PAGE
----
Should we bring back ‘Battle of the Brands’ or is the sport just a blue-board duopoly these days?
Battle of the Brands was probably my favourite part of SUP Racer from 2014-2018. It was the second most popular page on SUP Racer after the individual world rankings and often one of the most talked about.
Based on the original SUP Racer World Rankings, Battle of the Brands ranked teams on the cumulative points of their top riders the same way a constructors’ championships works in Formula 1 or MotoGP. At its peak, Battle of the Brands (or just “BOB”) featured 32 different board brands.
It was fun.
Starboard won every single edition and usually by a country mile. NSP was generally runner-up and while they got close a couple of times never held a candle to Starboard’s Dream Team. Single-team dominance isn’t necessarily a bad thing and can be seen in many sports — Mercedes won eight-straight F1 Constructors’ Championships, for example. But I think everyone wanted to see more competition.
Fortunately we have that competition now. NSP is getting closer and closer to Starboard’s throne. But unfortunately on the flip side, the competition for third place is scant these days. We simply don’t have those 32 race teams any longer.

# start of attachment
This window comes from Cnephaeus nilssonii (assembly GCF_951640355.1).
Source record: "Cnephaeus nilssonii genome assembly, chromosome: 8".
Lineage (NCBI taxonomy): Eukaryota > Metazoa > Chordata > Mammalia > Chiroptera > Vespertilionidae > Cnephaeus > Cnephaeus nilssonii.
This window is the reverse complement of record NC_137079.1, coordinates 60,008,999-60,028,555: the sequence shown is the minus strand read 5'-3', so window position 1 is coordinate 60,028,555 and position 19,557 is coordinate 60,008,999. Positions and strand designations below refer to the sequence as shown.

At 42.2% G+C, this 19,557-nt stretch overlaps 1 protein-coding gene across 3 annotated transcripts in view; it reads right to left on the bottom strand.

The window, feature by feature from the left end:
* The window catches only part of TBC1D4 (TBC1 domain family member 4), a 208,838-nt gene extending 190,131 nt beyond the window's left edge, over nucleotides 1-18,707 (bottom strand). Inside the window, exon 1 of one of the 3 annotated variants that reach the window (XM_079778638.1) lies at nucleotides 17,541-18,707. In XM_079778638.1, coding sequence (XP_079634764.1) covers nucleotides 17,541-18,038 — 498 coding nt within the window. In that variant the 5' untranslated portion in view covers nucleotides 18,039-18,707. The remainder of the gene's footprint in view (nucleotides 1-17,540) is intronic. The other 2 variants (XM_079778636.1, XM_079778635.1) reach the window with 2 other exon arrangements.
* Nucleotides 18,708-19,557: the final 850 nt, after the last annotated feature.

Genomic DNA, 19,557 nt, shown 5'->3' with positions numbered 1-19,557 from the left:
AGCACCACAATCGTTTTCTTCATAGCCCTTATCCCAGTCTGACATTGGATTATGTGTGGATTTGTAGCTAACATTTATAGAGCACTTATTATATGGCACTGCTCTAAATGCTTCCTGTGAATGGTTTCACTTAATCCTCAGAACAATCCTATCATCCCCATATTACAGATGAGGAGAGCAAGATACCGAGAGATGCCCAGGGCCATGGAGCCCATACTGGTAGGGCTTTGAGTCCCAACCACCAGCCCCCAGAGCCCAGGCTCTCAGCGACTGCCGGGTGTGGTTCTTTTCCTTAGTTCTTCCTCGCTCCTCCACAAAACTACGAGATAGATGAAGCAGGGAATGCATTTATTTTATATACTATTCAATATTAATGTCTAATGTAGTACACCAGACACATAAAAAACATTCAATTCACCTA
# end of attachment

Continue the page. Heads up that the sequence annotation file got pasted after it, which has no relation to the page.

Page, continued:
While a few brands have entered the space in recent years, the trend has been contraction in the race industry as most of the top athletes coalesce around the blue boards and the boutique operators trim their already-miniscule team budgets back to zero.
Team Quickblade could probably take on both NSP and Starboard, but including paddles and boards on the same leaderboard gets tricky with athlete crossover. Most of NSP is also using Quickblade.
Right now I can’t think of any board brand who could challenge the might of Starboard and NSP. Teams such as SIC circa 2018 or the Naish dream team of a decade ago would have put up a good fight, but right now we’ve essentially got a duopoly in SUP racing.
We might play around with a modified version of Battle of the Brands all the same. Perhaps an Olympic-style medal table during major events such as the ICF Worlds or a simplified, season-wide points system.
It was fun back then, and if we can think of a way to make it fun again, we’ll do it.